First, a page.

Masters 2013 Payout: Players Who Benefited Most from Strong Showing at Augusta
The 2013 Masters Tournament sports a large purse as one of golf's marquee events, and Adam Scott took home $1.44 million with the winner's check.
While Scott definitely lifted a weight by notching his first major victory, there were several other players whose respective payouts gave them some added security and perks. Two of them won top rookie honors in their first seasons on the PGA Tour, and the other is one of the game's premier rising stars.
Below is a list of the top payouts, as well as a breakdown of the three golfers whose prospects are significantly looking up due to fine form at Augusta National Golf Club.
For a complete list of payouts, visit ESPN.com.
Marc Leishman ($352,000)
Credit the Aussie for hanging tough after commencing his second Masters with a 66 and a share of the lead.
Will Marc Leishman win a Tour event in 2013?
Leishman had never even gotten a taste of major contention before this past week, yet he managed to stay mostly steady until a fateful approach to the par-five 15th hole on Sunday. His second shot found the water, and drowned his chances of being the first from his country to take home the green jacket.
This is still undoubtedly a huge breakthrough for the Tour's top rookie in 2009—even without the ultimate prize. He had missed four of seven cuts coming in, and had just one Top 10 all season long.
What was perhaps most impressive about Leishman's showing were the multitude of ticklish par putts he holed to keep his rounds going over the final three days. Plenty of other inexperienced predecessors have faltered in such a spot, but Leishman time and again poured it in.
The finish at Augusta vaulted him from No. 104 to 68th in the Official World Golf Ranking. This supplies Leishman with plenty of momentum moving forward, and the long hitter should continue to be a factor at tough venues.
Thorbjorn Olesen ($278,000)
If not for such a troublesome beginning in his debut down Magnolia Lane, the story could easily have been Olesen breaking through for his first major and green jacket.
The precocious Dane has an extraordinary amount of talent, already capable of hitting it as long as anyone while also flashing beautiful iron play. Putting is his biggest fault, and it took a while for Olesen to adjust to the surfaces at Augusta.
However, the performance he put on after an opening 78 was nothing short of remarkable. Olesen lamented about the lackluster start, but was pleased with how he played overall—and he should be:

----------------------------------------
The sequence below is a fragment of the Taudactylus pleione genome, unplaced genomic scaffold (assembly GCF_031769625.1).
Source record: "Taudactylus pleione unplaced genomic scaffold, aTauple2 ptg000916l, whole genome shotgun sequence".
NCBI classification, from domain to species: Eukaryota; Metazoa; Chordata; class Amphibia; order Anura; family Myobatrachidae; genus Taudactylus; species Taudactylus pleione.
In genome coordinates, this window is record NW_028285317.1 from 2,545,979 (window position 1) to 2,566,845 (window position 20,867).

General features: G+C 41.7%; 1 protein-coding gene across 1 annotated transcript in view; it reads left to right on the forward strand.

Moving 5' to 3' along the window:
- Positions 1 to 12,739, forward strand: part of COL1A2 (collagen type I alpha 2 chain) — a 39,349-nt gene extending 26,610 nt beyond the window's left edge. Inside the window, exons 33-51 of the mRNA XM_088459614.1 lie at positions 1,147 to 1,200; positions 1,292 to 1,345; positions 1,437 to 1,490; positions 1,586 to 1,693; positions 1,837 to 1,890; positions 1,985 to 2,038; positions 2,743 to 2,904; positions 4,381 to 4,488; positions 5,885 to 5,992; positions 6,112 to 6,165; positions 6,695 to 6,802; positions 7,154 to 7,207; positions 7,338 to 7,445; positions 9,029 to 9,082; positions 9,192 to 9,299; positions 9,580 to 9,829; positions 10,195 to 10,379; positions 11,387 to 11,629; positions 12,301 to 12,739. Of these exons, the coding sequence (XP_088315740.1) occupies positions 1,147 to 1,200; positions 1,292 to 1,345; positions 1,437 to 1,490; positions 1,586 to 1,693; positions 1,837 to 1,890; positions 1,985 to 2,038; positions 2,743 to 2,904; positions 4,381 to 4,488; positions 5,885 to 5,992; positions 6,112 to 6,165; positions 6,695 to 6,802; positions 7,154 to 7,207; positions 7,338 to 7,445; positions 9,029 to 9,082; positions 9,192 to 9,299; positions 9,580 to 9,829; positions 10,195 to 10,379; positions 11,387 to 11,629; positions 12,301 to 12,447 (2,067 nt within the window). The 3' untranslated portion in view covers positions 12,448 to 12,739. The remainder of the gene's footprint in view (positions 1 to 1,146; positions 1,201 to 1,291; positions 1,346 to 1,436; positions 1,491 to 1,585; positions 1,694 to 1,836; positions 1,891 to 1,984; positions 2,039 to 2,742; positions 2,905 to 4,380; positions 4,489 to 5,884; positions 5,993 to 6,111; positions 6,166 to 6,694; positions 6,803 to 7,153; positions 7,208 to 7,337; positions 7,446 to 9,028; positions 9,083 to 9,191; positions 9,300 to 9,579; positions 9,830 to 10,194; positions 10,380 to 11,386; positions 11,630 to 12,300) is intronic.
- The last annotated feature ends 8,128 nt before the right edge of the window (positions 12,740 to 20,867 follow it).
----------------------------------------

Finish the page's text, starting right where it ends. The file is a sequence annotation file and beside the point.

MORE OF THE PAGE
For the week, Olesen tallied 21 birdies and an eagle and closed out by playing the final 54 holes in 10 under. That would have been good enough to win had it not been for his stumble out of the gates.
It's difficult to fault Olesen for struggling initially, though. Whiplash from a car accident forced him to withdraw from the Shell Houston Open, and this past Thursday was his first competitive round since.
Combine that with the pressure that the year's maiden major brings, and it's fantastic that he was able to hold up so well—and indicative of how much of a star he has the potential to be.
It will be interesting to see what Olesen does with the temporary PGA Tour membership he picked up from his joint six-place finish, per Golf Channel. One thing is for sure: He will be among the names to watch at the next three major championships, and this result gives him time to recover more if necessary.
John Huh ($192,000)
The reigning PGA Tour Rookie of the Year had a disastrous start to his 2013 campaign, which carried over from a disappointing finish to last season.
It's been nearly 11 months since Huh's last Top 10, which came in the form of a tie for fifth at the Crowne Plaza Invitational at Colonial. Since then, it's been difficult for the promising 23-year-old to get on track.
Huh made his Masters debut in style, though. Experience is such an asset at Augusta National, but Huh played the part of seasoned veteran. Excluding a second-round 77, he played the other three days in seven-under par.
Six of his 13 birdies and an eagle came in the final round, which also unfortunately included two bogeys and a double at the difficult No. 11.
Even though Huh found himself just outside of the Top 10 once again, it was a welcome return to form for one of the United States' most talented youngsters.
Augusta.com's Scott Michaux highlighted another fantastic development for Huh:
John Huh can't finish worse than 12th. Welcome back to the 2014 Masters.— Scott Michaux (@ScottMichaux) April 14, 2013
No matter how Huh fares for the remainder of his mostly troublesome season, he will definitely be back for at least one major in 2014. Perhaps this is just the spark he needs to get his game consistently headed back in the right direction, too.
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